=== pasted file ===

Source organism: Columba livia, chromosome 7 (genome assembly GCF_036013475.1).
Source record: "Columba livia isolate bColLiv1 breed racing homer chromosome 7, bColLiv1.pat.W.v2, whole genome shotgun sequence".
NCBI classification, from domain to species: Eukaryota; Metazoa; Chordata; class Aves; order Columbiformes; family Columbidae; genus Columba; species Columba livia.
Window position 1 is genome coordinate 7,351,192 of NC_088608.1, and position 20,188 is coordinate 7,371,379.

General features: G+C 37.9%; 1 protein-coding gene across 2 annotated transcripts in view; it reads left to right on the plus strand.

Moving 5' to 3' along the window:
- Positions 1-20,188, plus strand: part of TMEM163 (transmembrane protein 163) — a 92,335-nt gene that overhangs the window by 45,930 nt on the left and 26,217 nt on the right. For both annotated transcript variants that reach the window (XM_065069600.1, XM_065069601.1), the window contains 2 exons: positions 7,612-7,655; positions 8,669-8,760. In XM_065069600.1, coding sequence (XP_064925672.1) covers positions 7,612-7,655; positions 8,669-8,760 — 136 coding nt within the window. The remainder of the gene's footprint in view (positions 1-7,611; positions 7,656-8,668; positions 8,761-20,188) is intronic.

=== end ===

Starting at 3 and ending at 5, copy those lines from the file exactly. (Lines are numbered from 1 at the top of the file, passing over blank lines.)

NCBI classification, from domain to species: Eukaryota; Metazoa; Chordata; class Aves; order Columbiformes; family Columbidae; genus Columba; species Columba livia.
Window position 1 is genome coordinate 7,351,192 of NC_088608.1, and position 20,188 is coordinate 7,371,379.

General features: G+C 37.9%; 1 protein-coding gene across 2 annotated transcripts in view; it reads left to right on the plus strand.